Grand Canyon of the Yellowstone and Black Canyon of the Yellowstone
The canyon reaches inside Yellowstone National Park are accessible only by hiking or horseback. The river here is usually quite swift, with sheer canyon walls in spots. Below Knowles Falls, about four miles upstream from Gardiner, anglers will find browns and whitefish in addition to the rainbows and cutthroat trout.

Gardiner to Yankee Jim Canyon
This section of the Yellowstone holds a good population of medium-sized rainbow and cutthroat trout, with a few big browns as well. The first half of this section from Gardiner to the bridge at Corwin Springs is mostly fast water, with some class II and III white water. From Corwin Springs to Yankee Jim Canyon, the river flattens out substantially and provides the angler with more pools to fish along the banks.

Yankee Jim Canyon
Yankee Jim Canyon is the Yellowstone's best white water, with several major rapids. Steep canyon walls make it a difficult stretch to fish. Because of the potential dangers, many fishing guides do not float this stretch, although recreational floaters are common.

Tom Miner Bridge to Emigrant
From the Tom Miner Bridge (or the Carbella access just downstream) down to Point of Rocks, there is some excellent water, lots of fast pocket water with several nice pools. Once the river reaches the Point of Rocks, the gradient decreases substantially and the river flows slower, with larger pools.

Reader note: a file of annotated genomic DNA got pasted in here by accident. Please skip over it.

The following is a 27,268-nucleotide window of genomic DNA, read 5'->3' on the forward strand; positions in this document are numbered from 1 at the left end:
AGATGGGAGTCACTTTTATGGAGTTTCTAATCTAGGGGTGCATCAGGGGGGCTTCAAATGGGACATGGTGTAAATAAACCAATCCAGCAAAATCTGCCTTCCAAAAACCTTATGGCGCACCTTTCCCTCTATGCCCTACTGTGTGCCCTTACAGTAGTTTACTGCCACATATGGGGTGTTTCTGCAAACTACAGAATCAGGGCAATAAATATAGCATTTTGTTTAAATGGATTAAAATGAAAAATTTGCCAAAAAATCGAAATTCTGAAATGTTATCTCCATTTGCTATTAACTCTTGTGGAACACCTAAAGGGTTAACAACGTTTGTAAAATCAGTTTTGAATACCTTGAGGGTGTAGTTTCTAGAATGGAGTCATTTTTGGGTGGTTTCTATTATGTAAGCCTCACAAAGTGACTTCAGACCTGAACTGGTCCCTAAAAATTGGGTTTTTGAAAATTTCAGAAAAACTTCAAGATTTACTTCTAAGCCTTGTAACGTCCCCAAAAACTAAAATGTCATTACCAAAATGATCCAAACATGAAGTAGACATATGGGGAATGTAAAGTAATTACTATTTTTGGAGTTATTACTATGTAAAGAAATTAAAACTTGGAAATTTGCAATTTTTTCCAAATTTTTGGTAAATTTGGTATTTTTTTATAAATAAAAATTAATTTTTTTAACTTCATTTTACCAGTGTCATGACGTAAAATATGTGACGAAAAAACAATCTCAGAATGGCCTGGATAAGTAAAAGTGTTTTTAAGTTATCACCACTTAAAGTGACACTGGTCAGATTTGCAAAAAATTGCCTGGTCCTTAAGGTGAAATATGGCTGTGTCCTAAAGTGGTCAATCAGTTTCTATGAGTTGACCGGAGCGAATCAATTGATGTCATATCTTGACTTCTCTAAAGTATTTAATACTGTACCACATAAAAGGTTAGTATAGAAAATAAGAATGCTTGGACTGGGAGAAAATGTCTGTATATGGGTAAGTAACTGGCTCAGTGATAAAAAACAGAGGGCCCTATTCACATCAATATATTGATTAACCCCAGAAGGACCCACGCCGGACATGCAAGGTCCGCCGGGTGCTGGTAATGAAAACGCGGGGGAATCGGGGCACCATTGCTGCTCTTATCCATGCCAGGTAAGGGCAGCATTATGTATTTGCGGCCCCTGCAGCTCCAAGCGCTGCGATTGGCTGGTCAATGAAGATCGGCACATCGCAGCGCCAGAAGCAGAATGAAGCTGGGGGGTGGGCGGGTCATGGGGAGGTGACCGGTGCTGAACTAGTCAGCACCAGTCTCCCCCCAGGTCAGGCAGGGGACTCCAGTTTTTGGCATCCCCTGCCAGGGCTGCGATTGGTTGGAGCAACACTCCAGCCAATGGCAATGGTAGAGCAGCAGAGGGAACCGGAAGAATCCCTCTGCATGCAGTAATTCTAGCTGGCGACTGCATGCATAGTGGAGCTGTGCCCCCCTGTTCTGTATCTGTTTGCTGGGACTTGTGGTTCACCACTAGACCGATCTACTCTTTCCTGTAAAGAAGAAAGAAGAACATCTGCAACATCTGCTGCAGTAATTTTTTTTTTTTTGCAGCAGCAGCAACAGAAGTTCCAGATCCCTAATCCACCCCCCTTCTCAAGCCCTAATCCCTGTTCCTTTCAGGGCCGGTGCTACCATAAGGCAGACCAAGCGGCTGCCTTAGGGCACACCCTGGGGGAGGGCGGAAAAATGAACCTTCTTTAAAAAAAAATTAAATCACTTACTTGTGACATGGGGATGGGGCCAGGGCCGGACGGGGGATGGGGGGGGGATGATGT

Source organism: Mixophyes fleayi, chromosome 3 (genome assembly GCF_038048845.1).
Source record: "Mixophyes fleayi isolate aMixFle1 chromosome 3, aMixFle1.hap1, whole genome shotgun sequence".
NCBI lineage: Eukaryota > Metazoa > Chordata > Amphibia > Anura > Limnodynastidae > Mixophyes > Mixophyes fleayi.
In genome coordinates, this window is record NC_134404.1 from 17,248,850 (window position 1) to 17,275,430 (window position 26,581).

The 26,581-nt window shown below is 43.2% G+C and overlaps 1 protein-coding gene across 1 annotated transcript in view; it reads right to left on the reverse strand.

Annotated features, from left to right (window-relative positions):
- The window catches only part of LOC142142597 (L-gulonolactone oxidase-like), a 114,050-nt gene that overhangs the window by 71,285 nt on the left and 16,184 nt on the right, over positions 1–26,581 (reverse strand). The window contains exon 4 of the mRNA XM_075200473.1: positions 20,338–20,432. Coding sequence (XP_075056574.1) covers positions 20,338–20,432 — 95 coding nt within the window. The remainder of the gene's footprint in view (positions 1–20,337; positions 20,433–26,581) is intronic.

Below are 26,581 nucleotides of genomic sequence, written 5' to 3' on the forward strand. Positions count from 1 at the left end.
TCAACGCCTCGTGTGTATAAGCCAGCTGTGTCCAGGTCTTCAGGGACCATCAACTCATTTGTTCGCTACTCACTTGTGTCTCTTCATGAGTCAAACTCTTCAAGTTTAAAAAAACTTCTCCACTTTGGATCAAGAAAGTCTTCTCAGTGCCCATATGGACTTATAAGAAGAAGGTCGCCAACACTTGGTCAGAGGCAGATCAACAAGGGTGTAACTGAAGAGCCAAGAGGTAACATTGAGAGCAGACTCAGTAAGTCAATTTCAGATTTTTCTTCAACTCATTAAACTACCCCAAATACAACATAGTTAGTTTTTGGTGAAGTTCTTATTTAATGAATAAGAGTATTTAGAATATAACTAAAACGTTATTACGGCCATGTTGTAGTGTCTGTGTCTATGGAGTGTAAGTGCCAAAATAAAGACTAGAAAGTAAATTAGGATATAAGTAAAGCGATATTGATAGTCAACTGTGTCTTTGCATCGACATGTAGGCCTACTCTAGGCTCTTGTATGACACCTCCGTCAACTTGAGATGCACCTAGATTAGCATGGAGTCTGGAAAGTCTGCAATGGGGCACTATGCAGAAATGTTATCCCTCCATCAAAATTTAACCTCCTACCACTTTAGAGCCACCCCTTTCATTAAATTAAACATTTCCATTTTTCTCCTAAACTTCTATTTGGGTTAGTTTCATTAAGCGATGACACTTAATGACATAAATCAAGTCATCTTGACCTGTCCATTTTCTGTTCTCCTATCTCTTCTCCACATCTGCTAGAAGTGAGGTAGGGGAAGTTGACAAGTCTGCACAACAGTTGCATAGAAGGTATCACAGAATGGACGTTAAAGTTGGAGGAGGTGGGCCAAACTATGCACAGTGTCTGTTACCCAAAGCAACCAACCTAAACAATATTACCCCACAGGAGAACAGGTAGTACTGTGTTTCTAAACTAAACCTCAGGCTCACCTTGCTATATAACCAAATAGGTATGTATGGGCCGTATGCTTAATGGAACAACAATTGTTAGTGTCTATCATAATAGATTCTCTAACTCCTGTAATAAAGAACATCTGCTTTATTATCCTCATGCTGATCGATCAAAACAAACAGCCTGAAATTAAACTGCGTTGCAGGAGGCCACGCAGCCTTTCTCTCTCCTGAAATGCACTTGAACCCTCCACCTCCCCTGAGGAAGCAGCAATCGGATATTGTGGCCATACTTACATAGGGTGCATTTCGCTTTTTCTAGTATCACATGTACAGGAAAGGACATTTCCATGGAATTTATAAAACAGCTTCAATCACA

Emigrant to Mallard's Rest
Just downstream from Emigrant is Grey Owl, one of the best fishing access points on the river. From here down to Mallard's Rest there is a pleasant mix of big pools and large browns and rainbows.

Mallard's Rest to Carter's Bridge
This section of river known as Paradise Valley provides some of the most spectacular scenery on the Yellowstone, along with some of the best fishing. The scenery is dominated by the Absaroka Mountains to the east and the Gallatin Mountains to the west. Along this stretch numerous spring creeks flow into the river, many of which are blue ribbon trout streams in their own right, such as DePuy Spring Creek. Rainbows dominate this part of the river, but browns can be found here as well.

Carter's Bridge to Highway 89 Bridge
Because the Yellowstone flows right through Livingston between these points, this is known as the "town stretch". Given the presence of the upstream spring creeks for spawning, this stretch of fast water is ideal habitat for rainbows which make up most of the catch here. The use of a drift boat is the best way to access this stretch, though there are some good access points for walking and wading as well.

Highway 89 Bridge to Big Timber
This section starts about five miles to the east of Livingston, just off Interstate 90, where Highway 89 turns north, toward White Sulphur Springs.

This lower river, down through Big Timber is similar to the water around Livingston, but the riffles and pools are farther apart so there is more unproductive water. The fish populations are not as high as in the upper river, but there are some very large rainbows and browns to be caught in this stretch. In late summer, wind gusting across hayfields blows a lot of grasshoppers into the river which creates a feeding frenzy for big trout. Using dry flies which imitate these terrestrial insects can produce explosive top water action.